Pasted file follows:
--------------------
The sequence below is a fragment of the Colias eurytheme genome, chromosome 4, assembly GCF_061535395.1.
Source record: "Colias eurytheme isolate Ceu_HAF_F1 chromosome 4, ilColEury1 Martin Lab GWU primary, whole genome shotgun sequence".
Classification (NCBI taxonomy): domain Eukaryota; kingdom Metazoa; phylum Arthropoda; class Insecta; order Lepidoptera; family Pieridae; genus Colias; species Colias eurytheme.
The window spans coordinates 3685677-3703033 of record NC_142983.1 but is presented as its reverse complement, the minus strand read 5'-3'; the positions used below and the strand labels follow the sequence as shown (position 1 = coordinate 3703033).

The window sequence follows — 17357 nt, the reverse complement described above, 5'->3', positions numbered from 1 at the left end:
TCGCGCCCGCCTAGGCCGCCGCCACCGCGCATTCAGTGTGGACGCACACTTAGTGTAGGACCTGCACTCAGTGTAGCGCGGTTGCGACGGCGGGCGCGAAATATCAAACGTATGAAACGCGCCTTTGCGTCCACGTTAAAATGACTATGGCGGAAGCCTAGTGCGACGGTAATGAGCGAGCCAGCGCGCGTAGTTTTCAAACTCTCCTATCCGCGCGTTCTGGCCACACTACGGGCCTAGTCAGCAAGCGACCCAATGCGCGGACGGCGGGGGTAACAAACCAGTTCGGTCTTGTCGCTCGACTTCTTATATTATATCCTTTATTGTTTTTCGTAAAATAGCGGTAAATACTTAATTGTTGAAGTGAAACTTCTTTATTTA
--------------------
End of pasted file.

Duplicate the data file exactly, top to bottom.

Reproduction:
The sequence below is a fragment of the Colias eurytheme genome, chromosome 4, assembly GCF_061535395.1.
Source record: "Colias eurytheme isolate Ceu_HAF_F1 chromosome 4, ilColEury1 Martin Lab GWU primary, whole genome shotgun sequence".
Classification (NCBI taxonomy): domain Eukaryota; kingdom Metazoa; phylum Arthropoda; class Insecta; order Lepidoptera; family Pieridae; genus Colias; species Colias eurytheme.
The window spans coordinates 3685677-3703033 of record NC_142983.1 but is presented as its reverse complement, the minus strand read 5'-3'; the positions used below and the strand labels follow the sequence as shown (position 1 = coordinate 3703033).

The window sequence follows — 17357 nt, the reverse complement described above, 5'->3', positions numbered from 1 at the left end:
TCGCGCCCGCCTAGGCCGCCGCCACCGCGCATTCAGTGTGGACGCACACTTAGTGTAGGACCTGCACTCAGTGTAGCGCGGTTGCGACGGCGGGCGCGAAATATCAAACGTATGAAACGCGCCTTTGCGTCCACGTTAAAATGACTATGGCGGAAGCCTAGTGCGACGGTAATGAGCGAGCCAGCGCGCGTAGTTTTCAAACTCTCCTATCCGCGCGTTCTGGCCACACTACGGGCCTAGTCAGCAAGCGACCCAATGCGCGGACGGCGGGGGTAACAAACCAGTTCGGTCTTGTCGCTCGACTTCTTATATTATATCCTTTATTGTTTTTCGTAAAATAGCGGTAAATACTTAATTGTTGAAGTGAAACTTCTTTATTTA